The Vicar of Wakefield: A Tale Supposed to be Written by Himself ...

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Allyn & Bacon, 1899 - English literature - 243 pages
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Page 160 - When lovely woman stoops to folly, And finds too late that men betray ; What charm can soothe her melancholy, What art can wash her guilt away ? The only art her guilt to cover, To hide her shame from every eye, To give repentance to her lover, And wring his bosom —is to die.
Page 57 - No flocks that range the valley free, To slaughter I condemn ; Taught by that Power that pities me, I learn to pity them. " But from the mountain's grassy side A guiltless feast I bring, A scrip with herbs and fruits supplied, And water from the spring. "Then, pilgrim, turn, thy cares forego ; All earth-born cares are wrong : Man wants but little here below, Nor wants that little long.
Page 56 - Forbear, my son," the hermit cries, " To tempt the dangerous gloom ; For yonder faithless phantom flies To lure thee to thy doom. " Here to the houseless child of want My door is open still ; And though my portion is but scant, I give it with good will.
Page 24 - We had no revolutions to fear, nor fatigues to undergo; all our adventures were by the fire-side, and all our migrations from the blue bed to the brown.
Page 4 - To be sure, Sir. When people find a man of the most distinguished abilities as a writer, their inferior while he is with them, it must be highly gratifying to them. What Goldsmith comically says of himself is very true, — he always gets the better when he argues alone ; meaning, that he is master of a subject in his study, and can write well upon it ; but when he comes into company, grows confused, and unable to talk. Take him as a poet, his ' Traveller ' is a very fine performance ; ay, and so...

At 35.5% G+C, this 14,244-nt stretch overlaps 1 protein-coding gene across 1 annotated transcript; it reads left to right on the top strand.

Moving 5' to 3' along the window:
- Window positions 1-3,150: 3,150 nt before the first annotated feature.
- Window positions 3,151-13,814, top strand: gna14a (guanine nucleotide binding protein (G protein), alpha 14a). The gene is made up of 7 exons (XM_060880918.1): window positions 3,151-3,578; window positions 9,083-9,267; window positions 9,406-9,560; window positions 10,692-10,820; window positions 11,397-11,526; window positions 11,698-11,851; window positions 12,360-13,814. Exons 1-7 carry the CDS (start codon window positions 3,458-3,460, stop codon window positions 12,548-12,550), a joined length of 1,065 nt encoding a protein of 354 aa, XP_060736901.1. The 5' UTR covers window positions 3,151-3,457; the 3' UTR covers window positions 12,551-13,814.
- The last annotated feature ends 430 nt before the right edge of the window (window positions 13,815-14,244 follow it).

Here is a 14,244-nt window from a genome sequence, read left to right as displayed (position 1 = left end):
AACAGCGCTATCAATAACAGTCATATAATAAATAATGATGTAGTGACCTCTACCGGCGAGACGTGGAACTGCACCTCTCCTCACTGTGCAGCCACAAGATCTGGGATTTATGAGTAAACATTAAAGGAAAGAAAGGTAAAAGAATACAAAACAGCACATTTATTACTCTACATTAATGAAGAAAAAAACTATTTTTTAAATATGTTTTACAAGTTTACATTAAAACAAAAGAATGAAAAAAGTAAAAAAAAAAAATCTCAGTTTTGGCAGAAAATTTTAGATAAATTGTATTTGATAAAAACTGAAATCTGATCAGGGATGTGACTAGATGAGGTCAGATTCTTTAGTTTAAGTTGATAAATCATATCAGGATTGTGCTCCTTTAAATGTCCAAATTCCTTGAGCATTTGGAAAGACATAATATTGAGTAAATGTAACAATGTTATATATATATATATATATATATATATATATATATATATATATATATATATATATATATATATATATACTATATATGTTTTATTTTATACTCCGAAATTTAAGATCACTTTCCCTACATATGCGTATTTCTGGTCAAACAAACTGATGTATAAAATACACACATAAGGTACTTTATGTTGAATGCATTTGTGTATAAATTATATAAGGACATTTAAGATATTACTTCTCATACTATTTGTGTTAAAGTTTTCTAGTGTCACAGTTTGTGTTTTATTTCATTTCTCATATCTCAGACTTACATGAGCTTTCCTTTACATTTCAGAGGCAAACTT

Page 7 - OF OLIVER GOLDSMITH— A Poet, Naturalist, and Historian, Who left scarcely any style of writing untouched, And touched nothing that he did not adorn...
Page 241 - At church, with meek and unaffected grace, His looks adorned the venerable place; Truth from his lips prevailed with double sway, And fools, who came to scoff, remained to pray.
Page 58 - To soothe the stranger's woe; For grief was heavy at his heart, And tears began to flow. His rising cares the Hermit spied, With answering care opprest :
Page 13 - His humor delighting us still: his song fresh and beautiful as when first he charmed with it; his words in all our mouths: his very weaknesses beloved and familiar — his benevolent spirit seems still to smile upon us : to do gentle kindnesses : to succor with sweet charity: to soothe, caress, and forgive: to plead with the fortunate for the unhappy and the poor.
Page 108 - The wound it seemed both sore and sad To every Christian eye ; And while they swore the dog was mad, They swore the man would die. But soon a wonder came to light, That showed the rogues they lied; The man recovered of the bite, The dog it was that died.

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